Oysters filter nutrients and sediment from the water — the pollutants most responsible for the bay’s degraded condition. In the late 1800s, when commercial harvests topped 100 million bushels a year, the bivalves were so abundant that scientists estimate they could filter all the bay’s water in less than a week.
   But overfishing, loss of reefs on which oysters can grow, and a pair of diseases, MSX and Dermo, have reduced the bay’s population to just 1 percent of historic levels. Harvests in recent years have fallen below 100,000 bushels, despite a replanting effort that has put hundreds of millions of hatchery-reared oysters in the bay.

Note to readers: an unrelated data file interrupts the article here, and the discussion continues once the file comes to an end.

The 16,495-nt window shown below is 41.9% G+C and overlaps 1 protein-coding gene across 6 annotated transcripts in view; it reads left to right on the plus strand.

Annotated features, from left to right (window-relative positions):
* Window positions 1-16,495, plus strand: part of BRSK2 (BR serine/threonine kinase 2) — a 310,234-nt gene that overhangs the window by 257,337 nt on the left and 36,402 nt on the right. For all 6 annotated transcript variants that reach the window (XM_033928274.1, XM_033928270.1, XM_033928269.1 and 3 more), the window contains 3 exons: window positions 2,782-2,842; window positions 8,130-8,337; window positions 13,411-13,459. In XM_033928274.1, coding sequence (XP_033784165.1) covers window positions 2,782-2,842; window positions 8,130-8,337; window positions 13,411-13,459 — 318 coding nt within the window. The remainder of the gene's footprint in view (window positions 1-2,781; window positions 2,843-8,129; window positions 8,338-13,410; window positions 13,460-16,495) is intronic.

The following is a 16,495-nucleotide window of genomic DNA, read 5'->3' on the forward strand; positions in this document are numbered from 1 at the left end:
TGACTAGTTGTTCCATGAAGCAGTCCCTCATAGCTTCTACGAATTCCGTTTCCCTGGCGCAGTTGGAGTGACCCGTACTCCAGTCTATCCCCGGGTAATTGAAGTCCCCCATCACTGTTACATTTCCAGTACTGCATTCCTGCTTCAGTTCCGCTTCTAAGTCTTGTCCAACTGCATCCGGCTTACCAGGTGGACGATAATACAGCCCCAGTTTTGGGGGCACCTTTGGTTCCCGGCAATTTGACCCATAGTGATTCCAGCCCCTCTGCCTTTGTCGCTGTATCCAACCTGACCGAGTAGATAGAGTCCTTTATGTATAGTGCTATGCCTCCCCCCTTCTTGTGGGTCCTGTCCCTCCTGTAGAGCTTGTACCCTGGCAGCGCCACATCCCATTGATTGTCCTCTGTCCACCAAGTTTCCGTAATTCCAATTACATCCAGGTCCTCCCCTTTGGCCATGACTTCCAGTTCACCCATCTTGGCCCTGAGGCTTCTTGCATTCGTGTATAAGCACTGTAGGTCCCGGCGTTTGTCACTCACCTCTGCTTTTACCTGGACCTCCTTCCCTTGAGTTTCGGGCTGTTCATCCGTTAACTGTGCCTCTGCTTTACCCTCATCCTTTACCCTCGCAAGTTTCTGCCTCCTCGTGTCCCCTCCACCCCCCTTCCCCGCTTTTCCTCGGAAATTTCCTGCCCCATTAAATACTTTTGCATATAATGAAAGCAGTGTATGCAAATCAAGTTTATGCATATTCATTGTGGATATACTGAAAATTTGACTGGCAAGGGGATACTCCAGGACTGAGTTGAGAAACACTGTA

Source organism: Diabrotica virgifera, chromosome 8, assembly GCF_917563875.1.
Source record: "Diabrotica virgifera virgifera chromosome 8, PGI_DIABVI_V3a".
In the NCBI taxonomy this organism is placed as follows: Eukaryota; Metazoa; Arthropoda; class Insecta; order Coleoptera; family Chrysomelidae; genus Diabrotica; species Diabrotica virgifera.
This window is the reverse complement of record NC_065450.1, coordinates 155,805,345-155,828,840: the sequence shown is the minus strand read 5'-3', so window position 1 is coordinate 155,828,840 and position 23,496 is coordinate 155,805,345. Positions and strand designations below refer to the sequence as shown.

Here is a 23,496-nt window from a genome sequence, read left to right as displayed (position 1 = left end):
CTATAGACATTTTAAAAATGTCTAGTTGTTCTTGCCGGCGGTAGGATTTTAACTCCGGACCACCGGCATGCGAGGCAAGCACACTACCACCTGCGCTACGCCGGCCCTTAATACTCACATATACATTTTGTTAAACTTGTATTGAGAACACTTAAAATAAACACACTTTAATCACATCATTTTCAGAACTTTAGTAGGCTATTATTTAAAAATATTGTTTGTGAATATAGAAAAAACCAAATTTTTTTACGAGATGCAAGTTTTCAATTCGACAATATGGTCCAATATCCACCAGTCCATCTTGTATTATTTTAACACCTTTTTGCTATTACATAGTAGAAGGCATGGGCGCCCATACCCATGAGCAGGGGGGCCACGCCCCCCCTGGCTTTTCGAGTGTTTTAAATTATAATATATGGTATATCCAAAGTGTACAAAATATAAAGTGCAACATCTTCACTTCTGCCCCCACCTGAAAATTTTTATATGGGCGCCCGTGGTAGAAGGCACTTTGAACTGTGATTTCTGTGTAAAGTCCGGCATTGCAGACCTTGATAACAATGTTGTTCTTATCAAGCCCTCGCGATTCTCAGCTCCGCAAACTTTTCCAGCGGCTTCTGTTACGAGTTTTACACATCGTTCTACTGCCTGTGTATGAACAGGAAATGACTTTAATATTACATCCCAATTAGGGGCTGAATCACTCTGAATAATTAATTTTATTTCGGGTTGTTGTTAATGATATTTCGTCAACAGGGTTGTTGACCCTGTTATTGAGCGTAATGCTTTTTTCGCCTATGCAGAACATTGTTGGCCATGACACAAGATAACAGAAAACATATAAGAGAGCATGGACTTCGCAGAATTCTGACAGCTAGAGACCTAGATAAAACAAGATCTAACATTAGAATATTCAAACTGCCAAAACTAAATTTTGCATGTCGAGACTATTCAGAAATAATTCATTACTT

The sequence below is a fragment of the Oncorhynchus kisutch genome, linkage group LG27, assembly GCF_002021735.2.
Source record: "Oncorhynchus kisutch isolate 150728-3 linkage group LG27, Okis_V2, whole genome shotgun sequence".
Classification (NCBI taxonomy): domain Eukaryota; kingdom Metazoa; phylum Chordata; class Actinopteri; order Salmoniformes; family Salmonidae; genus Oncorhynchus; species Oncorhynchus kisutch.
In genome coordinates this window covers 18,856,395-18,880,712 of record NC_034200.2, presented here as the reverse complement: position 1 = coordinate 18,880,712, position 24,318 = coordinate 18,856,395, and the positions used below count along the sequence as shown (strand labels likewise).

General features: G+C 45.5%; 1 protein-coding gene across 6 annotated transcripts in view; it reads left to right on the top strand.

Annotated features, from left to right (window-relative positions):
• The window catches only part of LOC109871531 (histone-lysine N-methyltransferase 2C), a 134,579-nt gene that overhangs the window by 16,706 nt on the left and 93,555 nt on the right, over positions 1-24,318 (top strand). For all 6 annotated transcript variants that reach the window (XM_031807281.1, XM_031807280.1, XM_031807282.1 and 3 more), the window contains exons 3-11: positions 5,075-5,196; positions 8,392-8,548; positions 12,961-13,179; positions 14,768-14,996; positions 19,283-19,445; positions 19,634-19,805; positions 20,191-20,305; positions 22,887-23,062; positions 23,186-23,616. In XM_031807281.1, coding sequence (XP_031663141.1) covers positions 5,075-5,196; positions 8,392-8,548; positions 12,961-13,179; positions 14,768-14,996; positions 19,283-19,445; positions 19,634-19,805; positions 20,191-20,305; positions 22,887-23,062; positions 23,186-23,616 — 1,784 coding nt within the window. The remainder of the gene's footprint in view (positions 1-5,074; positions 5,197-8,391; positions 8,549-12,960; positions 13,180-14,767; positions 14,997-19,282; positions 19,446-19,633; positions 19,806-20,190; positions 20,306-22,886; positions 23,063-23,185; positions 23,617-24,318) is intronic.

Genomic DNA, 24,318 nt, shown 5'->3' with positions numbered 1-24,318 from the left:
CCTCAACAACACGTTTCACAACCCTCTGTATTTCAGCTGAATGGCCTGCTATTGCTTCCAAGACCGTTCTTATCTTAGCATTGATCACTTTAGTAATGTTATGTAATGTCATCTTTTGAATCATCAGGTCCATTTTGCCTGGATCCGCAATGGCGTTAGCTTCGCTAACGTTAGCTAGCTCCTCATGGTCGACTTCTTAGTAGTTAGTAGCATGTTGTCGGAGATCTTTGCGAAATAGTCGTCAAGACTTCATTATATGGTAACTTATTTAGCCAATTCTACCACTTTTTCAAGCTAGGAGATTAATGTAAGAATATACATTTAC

Summary of a century’s change in the Chesapeake, from an item about reform of state strategy for oyster fishing & aquaculture in Saturday’s Sun.

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